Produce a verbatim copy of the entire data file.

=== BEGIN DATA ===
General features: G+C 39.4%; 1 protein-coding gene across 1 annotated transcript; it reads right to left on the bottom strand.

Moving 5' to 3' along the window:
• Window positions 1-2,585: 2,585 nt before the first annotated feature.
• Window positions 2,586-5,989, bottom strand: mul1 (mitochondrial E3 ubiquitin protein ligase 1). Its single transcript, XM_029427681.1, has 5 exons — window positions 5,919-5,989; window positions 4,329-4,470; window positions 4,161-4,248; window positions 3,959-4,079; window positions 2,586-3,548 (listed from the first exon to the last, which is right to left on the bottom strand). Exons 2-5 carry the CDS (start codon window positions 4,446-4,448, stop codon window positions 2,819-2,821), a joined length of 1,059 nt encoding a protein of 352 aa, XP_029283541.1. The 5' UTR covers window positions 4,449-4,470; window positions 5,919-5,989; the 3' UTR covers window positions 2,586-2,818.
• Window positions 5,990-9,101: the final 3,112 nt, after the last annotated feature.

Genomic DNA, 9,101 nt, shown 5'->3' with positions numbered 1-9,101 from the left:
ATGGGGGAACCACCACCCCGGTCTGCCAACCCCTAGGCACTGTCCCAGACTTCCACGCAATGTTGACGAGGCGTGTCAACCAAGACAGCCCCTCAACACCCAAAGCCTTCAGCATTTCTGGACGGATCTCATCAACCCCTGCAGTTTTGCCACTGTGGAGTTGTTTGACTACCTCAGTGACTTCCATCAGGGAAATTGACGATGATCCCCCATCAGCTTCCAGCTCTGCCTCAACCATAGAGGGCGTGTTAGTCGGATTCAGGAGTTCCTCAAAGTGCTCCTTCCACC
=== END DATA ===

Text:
General features: G+C 39.4%; 1 protein-coding gene across 1 annotated transcript; it reads right to left on the bottom strand.

Moving 5' to 3' along the window:
• Window positions 1-2,585: 2,585 nt before the first annotated feature.
• Window positions 2,586-5,989, bottom strand: mul1 (mitochondrial E3 ubiquitin protein ligase 1). Its single transcript, XM_029427681.1, has 5 exons — window positions 5,919-5,989; window positions 4,329-4,470; window positions 4,161-4,248; window positions 3,959-4,079; window positions 2,586-3,548 (listed from the first exon to the last, which is right to left on the bottom strand). Exons 2-5 carry the CDS (start codon window positions 4,446-4,448, stop codon window positions 2,819-2,821), a joined length of 1,059 nt encoding a protein of 352 aa, XP_029283541.1. The 5' UTR covers window positions 4,449-4,470; window positions 5,919-5,989; the 3' UTR covers window positions 2,586-2,818.
• Window positions 5,990-9,101: the final 3,112 nt, after the last annotated feature.

Genomic DNA, 9,101 nt, shown 5'->3' with positions numbered 1-9,101 from the left:
ATGGGGGAACCACCACCCCGGTCTGCCAACCCCTAGGCACTGTCCCAGACTTCCACGCAATGTTGACGAGGCGTGTCAACCAAGACAGCCCCTCAACACCCAAAGCCTTCAGCATTTCTGGACGGATCTCATCAACCCCTGCAGTTTTGCCACTGTGGAGTTGTTTGACTACCTCAGTGACTTCCATCAGGGAAATTGACGATGATCCCCCATCAGCTTCCAGCTCTGCCTCAACCATAGAGGGCGTGTTAGTCGGATTCAGGAGTTCCTCAAAGTGCTCCTTCCACC